We must remember that a person who is not living the basics of the gospel of Jesus Christ is not living them, no matter who or what has caused it. We must also remember that a family divided is a family divided, no matter who or what divides it.
There are, then, some serious and soul-searching questions that we must ask ourselves. One of these questions would surely be, do I have time for prayer? I don’t mean just an occasional, quick, repetitious prayer that is like giving a wave of the hand to your Father in Heaven as you pass Him on your way to something important. I mean sincere, honest, “from the depths of a contrite spirit and a broken heart” prayer; kneeling in humility, demonstrating to the Holy Father that you really love him; private prayer which involves you in the process of repentance and pleading for forgiveness and allows time for pondering and waiting for the answers to come.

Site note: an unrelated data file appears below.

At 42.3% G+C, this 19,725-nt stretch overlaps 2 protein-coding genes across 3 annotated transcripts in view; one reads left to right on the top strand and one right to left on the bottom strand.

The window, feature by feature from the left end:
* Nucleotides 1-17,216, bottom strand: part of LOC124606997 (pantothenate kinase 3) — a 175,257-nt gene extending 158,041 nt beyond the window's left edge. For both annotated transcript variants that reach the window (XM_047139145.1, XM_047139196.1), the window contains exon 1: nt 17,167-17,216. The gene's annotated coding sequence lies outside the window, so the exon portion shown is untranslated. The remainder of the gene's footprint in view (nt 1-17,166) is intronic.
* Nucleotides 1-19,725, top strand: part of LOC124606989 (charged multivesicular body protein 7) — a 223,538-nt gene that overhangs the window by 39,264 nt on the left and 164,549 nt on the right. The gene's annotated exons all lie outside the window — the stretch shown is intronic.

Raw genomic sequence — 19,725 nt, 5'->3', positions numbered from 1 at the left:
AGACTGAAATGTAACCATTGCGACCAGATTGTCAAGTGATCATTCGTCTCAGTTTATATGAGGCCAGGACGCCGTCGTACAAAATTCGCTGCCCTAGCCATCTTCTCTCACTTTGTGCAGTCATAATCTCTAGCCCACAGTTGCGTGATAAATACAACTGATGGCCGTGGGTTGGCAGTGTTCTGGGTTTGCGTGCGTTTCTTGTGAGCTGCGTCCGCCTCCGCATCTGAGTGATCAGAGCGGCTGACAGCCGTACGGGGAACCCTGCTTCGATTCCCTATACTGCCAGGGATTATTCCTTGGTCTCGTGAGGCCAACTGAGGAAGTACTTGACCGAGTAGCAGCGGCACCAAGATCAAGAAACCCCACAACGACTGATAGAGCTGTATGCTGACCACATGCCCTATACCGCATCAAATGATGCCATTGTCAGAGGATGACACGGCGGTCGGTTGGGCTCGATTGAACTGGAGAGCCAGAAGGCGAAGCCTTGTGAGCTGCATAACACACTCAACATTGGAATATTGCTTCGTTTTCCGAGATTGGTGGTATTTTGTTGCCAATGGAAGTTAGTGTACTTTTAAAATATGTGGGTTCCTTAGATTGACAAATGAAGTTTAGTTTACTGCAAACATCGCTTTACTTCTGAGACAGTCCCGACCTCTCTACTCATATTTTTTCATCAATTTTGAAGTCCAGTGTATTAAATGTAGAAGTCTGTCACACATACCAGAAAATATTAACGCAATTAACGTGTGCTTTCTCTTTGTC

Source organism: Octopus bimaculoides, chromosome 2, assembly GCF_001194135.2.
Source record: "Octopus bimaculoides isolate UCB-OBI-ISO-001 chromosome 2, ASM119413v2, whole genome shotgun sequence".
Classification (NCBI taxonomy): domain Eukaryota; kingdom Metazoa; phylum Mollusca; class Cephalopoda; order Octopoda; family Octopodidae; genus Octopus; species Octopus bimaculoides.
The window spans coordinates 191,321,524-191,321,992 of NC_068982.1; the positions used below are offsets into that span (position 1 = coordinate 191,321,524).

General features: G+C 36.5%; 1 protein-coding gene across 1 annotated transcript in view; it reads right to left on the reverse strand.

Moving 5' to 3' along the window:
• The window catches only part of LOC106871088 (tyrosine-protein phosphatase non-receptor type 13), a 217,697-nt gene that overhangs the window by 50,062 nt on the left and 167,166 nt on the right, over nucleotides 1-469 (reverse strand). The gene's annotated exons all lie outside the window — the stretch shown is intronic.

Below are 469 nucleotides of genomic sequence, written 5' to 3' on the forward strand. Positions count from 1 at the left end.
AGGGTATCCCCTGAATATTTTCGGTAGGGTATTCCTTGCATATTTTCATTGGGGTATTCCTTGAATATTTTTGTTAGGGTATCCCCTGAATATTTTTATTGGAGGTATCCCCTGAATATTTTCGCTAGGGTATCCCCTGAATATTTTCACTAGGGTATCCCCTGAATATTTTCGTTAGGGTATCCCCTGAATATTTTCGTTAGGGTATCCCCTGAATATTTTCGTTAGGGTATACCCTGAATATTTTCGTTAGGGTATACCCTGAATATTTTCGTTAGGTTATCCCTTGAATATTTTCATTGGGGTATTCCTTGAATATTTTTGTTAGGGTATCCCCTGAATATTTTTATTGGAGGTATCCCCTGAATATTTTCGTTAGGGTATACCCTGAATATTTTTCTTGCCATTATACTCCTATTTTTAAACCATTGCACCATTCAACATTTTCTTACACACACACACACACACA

As you examine your list of basics, the next question would be, do I study the scriptures? If you do, you know that Lehi saw a rod of iron, which, interpreted, means the word of God. (See 1 Ne. 11:1–23.) Those who held to the rod, using it as a guide at all times, came safely through the mist of darkness and arrived at the tree of life and partook of its glorious fruit. (See 1 Ne. 8:19, 30.)
Now the question again: do you study the scriptures? I solemnly testify that the holy scriptures are the word of God. Constant study of them is the act of holding to the iron rod. They will guide you to the tree of life. If you are one who has said, “I want my life back,” I exhort you to go to the tree of life, where you will find the pure love of God.